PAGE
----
Marketing automation tools handle time-consuming, boring and repetitive communications tasks. They run 24/7 in the background. The valuable time freed up can be spent on other, customer-facing business, strategy, or direct sales, for example. Automation works whether you are B2C or B2B. The bottom line is that carefully planned automation programmes will increase the efficiency of your business and generate more, better enquiries and sales. Here's a small selection of posts on marketing automation.

The famous complaint from Henry Ford was that “half of my advertising is wasted—I just don’t know which half”. Ford’s comment was made in the heyday of newspaper publishing, when huge readerships provided a strong mass-market advertising platform, and yet he wasn’t happy. He wasn’t convinced he was getting good value from his ads.

Seeding your website with compelling content that chimes with your best prospects is a smart, measurable and effective way to influence the market.

24/7 web connectivity – allowing us to use web-based tools and apps – has become the ‘must-have’ utility. Just like food, water and power… we can’t do without the web. Help customers find you fast by publishing content they want to read.

Writing a regular blog is one of the best ways of keeping a flow of leads coming into you website. But what happens when you can’t think what to say next? A thoughtful guest post from Sharon Tanton.

All the smart cookies are using content marketing to drive awareness, enquiries and sales. But what is it?

2magThis type of marketing has become popular because it pulls relevant targets and prospects towards a business or brand, often at a fraction of the cost associated with typical push (paid) marketing. It’s different to those historically common and expensive forms of marketing such as ads, direct mail, events or sponsorship as it doesn’t rely 100% on accessing an expensive intermediary (typically a publisher). Brands own the content they create. Content made for marketing is regarded as being an investment that pays back for a long time. And because of this, marketing with content is regarded as relatively low-cost.

Nothing in this life is free

My view the fact is good content packs a double whammy:

  • As described above, it pulls when people find useful content via search.
  • But it can also push leads and enquiries via careful (gulp) paid placement.

Either way, the objective for content marketing is to produce material that in some way helps consumers or buyers find answers to their questions about a service or solution. Content could be factual, humorous, controversial, written or stunningly visual. A combination is good! Do it right and the people that you want to serve will find you, trust you and, when the time is right, buy from you.

Content marketing is cost-free, right?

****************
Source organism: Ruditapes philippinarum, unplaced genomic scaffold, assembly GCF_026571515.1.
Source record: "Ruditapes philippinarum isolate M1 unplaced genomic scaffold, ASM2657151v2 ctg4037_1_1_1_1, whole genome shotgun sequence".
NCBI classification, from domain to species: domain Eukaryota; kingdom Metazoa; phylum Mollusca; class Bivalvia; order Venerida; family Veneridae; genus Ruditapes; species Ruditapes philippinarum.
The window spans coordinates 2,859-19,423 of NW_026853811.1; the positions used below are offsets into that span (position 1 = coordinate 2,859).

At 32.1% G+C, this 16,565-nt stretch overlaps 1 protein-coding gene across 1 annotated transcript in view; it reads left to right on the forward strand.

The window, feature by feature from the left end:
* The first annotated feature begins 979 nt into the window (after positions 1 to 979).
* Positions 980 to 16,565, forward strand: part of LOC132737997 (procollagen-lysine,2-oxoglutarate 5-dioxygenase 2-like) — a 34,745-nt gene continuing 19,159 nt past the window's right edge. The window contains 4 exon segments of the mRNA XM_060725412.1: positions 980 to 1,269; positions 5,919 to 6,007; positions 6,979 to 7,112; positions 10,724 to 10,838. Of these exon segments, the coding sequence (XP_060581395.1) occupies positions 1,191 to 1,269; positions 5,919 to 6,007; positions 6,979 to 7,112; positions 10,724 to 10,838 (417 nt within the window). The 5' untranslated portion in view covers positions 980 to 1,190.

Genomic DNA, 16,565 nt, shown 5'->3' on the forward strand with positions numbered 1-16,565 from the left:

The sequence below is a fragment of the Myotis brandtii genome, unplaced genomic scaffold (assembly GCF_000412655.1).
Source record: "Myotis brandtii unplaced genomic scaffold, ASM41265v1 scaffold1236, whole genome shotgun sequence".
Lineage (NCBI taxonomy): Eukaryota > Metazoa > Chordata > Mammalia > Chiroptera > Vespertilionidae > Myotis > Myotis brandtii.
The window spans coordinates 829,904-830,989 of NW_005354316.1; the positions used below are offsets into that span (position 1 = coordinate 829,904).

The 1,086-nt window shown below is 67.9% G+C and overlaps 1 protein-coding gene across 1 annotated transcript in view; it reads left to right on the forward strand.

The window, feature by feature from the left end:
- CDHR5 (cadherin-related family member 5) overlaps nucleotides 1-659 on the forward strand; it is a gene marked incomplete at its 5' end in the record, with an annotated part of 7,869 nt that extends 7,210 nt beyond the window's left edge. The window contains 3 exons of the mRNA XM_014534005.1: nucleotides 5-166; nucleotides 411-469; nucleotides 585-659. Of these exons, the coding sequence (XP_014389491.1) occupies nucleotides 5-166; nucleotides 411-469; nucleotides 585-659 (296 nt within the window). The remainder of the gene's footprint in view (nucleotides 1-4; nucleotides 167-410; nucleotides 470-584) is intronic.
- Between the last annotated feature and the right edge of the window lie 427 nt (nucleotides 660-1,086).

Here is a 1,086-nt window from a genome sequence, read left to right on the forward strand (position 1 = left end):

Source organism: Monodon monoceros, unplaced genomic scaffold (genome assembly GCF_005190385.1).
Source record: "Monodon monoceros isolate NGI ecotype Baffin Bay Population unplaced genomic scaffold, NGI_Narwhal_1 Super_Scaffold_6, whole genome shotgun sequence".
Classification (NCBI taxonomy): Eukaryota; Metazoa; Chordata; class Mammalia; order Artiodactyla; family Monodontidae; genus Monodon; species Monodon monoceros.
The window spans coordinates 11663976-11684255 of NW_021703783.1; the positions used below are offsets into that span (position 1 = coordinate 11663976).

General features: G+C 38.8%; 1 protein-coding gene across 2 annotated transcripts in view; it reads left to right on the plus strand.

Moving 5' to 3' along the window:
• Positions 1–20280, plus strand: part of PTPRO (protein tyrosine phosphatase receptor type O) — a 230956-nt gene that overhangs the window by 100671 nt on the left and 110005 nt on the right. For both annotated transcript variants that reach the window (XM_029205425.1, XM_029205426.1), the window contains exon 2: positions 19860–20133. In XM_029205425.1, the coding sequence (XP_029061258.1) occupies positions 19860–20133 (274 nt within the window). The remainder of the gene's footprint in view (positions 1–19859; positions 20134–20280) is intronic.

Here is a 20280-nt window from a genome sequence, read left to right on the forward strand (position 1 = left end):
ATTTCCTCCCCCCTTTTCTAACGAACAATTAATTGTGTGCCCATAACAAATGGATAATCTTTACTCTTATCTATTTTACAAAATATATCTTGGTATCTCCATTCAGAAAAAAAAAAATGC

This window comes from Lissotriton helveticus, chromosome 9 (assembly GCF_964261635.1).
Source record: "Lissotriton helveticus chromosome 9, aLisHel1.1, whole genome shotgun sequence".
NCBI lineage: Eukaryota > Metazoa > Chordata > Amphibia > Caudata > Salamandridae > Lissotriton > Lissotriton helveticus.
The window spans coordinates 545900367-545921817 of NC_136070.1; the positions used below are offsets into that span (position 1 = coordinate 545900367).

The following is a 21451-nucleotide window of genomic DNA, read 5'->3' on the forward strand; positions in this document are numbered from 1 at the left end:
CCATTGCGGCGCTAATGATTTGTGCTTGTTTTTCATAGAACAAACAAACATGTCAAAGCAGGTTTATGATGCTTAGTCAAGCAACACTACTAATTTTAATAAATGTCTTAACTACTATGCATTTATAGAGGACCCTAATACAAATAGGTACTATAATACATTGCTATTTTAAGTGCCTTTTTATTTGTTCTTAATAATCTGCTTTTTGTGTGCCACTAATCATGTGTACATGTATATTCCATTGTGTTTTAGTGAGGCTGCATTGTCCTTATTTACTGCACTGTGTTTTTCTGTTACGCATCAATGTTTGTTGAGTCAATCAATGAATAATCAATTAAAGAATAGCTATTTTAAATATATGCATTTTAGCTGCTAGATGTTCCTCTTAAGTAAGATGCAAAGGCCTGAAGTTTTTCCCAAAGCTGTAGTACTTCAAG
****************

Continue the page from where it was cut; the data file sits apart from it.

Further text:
Content marketing purists may freak at the idea of paying to promote content, but for me it’s a no-brainer. In reality, content marketing is not free. It takes time to craft the right content for your audience. Time costs money. And if I’ve made an investment in quality content then I’m happy to leverage it in any way that will achieve my objective, including paying to access certain channels.

GoogleDoes content marketing provide a good return?

Using content as a marketing tool isn’t a new idea. But universal business internet use has catapulted its importance up the marketing heirarchy.

While we never assume marketing solutions before we know our clients well, the content marketing approach is core of how BuzzedUp works with clients. We’ve found that, over time, it delivers a strong return for many sectors and markets.

How is that? It's because content is ‘a gift that keep giving’. You write it once and promote the hell out of it many times. And this is its key difference to pure paid ad campaigns that—while often extremely effective during their duration—immediately stop having an impact when they're over.

Fine, but what does Google say about it?

How many times have you heard the phrase ‘Content is King’? There’s a reason for that. Good content is Google's most important search ranking factor.

Funnily enough the second most important ranking factor is inbound links. How do you get those? By producing valuable content of course! Material so authoritative and helpful that people will link to it.

Ranking: what matters most?

The Periodic Table of SEO Ranking Factors (used with permission) neatly summarises the major contributing elements to good ranking, and does it with good humour. And yes, targeted content and quality inbound links are important.

Content is the key Inbound Marketing building block  

An Inbound Marketing Certified Professional here at BuzzedUp is fully equipped with all the tools to deliver a profitable inbound marketing programme for your business. Contact Mick Dickinson to get the ball rolling.